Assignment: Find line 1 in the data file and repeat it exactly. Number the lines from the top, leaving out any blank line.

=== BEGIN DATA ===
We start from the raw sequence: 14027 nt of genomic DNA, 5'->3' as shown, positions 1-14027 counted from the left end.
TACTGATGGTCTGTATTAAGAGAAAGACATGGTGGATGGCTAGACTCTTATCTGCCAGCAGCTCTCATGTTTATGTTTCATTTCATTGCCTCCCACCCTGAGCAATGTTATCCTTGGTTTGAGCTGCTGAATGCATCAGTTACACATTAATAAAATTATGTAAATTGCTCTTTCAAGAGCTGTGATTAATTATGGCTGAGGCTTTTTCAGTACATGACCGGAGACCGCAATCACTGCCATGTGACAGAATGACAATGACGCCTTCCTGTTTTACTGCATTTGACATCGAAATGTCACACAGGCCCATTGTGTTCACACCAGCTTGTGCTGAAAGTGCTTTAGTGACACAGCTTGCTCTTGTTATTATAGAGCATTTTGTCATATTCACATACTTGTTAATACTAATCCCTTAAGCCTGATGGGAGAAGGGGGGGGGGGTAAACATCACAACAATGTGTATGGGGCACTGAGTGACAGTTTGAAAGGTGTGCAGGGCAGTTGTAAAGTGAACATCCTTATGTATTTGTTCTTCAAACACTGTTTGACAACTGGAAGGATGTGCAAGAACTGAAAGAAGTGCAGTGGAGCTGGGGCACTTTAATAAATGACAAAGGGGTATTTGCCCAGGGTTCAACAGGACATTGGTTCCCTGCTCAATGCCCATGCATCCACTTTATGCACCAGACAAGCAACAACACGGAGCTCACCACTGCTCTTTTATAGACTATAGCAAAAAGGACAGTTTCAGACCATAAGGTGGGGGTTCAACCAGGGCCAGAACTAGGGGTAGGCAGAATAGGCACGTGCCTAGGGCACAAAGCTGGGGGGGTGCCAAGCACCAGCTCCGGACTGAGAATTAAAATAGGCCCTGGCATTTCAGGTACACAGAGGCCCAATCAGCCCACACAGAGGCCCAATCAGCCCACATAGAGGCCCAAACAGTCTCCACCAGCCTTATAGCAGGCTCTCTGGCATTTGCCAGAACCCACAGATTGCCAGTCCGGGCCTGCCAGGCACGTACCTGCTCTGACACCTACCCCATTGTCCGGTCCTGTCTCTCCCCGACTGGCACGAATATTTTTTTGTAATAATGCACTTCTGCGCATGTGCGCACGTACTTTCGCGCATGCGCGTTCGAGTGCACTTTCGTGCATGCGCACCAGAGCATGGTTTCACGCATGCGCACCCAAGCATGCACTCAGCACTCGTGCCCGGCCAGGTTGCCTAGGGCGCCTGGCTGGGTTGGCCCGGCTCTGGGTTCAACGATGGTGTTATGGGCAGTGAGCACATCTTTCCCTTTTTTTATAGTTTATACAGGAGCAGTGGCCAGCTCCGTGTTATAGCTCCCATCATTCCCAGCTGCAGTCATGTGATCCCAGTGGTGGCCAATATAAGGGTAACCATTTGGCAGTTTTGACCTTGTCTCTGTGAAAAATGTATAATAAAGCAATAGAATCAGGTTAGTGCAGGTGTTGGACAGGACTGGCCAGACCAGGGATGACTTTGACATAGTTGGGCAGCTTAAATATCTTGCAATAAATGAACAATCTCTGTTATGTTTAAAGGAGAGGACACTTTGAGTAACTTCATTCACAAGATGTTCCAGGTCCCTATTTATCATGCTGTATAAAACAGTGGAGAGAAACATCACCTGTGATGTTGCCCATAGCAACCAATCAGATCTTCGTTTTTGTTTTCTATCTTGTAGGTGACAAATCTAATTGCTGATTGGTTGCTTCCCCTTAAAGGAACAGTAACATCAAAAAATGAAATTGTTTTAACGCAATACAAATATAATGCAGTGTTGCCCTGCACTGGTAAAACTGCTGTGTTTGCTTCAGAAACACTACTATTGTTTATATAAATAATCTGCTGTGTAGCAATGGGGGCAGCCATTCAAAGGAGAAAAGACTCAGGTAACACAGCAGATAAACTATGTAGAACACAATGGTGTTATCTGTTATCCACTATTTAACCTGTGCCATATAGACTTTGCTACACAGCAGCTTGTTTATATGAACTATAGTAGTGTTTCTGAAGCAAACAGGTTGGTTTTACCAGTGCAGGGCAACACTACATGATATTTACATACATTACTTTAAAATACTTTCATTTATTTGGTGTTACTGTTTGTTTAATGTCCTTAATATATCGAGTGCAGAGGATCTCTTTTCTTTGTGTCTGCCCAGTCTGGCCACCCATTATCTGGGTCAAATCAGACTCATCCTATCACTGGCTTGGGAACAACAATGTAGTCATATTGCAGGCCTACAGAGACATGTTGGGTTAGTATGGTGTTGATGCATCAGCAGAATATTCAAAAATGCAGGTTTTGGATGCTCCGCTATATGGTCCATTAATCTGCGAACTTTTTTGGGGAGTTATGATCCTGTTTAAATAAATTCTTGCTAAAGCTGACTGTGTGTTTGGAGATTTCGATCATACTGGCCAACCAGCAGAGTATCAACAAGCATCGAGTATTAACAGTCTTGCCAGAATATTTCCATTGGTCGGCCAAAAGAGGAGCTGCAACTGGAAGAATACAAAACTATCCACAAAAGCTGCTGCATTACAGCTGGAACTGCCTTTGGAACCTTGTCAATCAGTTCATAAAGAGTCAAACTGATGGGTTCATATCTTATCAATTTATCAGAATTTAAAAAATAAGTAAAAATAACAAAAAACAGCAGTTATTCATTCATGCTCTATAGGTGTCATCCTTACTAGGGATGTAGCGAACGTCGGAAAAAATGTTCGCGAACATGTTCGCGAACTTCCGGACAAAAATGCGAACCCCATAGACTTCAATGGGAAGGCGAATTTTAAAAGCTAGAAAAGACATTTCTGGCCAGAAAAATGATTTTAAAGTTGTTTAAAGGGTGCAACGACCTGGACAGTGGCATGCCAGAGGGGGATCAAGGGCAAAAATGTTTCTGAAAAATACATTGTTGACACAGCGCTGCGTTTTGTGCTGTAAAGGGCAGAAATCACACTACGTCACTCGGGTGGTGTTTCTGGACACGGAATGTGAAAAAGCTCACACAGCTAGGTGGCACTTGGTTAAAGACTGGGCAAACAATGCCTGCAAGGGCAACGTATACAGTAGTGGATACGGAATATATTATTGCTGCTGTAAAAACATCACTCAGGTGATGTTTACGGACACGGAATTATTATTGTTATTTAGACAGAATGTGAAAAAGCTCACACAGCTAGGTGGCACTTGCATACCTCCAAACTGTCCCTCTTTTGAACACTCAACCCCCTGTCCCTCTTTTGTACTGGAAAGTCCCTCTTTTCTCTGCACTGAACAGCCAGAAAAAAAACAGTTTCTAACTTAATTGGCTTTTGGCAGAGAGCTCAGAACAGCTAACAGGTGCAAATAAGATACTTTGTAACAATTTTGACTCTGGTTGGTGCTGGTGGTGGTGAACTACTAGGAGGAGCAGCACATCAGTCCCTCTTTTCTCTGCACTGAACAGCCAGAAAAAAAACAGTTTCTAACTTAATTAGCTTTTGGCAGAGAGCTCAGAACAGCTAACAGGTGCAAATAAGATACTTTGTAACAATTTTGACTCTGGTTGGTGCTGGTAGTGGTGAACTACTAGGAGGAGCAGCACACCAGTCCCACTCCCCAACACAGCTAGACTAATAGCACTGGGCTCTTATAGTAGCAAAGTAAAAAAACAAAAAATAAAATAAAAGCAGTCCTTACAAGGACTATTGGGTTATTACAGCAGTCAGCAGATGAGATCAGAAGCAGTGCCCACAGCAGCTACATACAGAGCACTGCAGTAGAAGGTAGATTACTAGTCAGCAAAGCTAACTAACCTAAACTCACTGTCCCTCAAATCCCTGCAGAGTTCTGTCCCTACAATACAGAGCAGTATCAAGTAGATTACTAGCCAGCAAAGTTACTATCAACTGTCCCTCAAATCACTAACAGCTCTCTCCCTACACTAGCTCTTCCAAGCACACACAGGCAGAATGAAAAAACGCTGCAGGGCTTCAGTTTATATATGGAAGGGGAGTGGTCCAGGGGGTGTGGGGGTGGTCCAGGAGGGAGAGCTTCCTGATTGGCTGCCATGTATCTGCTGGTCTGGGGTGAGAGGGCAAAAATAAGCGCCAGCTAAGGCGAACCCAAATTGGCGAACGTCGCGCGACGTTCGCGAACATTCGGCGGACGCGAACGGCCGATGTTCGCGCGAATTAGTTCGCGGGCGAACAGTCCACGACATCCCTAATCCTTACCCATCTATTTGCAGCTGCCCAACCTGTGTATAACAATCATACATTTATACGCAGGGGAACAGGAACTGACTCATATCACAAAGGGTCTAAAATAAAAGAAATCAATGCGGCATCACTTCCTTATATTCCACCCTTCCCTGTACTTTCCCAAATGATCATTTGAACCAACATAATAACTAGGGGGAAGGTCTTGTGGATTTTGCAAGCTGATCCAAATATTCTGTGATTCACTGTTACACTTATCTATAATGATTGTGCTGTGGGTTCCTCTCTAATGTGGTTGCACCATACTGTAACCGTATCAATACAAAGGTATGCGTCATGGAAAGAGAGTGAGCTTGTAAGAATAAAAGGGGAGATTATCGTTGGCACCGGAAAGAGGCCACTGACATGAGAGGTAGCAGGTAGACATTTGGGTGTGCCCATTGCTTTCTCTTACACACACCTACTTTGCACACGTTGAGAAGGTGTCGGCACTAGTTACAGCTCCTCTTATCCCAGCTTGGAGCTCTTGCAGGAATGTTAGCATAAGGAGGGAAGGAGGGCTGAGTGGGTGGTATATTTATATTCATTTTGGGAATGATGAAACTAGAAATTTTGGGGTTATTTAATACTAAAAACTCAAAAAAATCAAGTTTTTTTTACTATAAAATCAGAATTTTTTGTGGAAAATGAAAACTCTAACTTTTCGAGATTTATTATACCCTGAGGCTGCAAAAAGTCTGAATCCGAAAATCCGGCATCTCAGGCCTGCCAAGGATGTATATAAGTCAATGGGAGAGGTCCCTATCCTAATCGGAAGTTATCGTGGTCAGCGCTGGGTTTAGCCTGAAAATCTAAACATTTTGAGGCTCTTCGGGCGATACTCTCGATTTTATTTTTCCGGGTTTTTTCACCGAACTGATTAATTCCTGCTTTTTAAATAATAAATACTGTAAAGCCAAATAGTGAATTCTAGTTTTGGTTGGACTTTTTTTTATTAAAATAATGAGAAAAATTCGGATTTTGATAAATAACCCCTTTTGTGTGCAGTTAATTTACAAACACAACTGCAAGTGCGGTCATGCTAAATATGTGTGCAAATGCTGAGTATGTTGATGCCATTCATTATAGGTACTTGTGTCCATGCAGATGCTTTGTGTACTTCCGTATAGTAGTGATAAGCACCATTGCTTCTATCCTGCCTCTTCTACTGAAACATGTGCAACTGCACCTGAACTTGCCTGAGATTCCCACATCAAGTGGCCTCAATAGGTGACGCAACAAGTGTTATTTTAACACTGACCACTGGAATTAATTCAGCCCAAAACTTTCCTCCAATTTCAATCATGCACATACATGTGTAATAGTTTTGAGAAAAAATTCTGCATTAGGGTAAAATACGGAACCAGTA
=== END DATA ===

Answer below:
We start from the raw sequence: 14027 nt of genomic DNA, 5'->3' as shown, positions 1-14027 counted from the left end.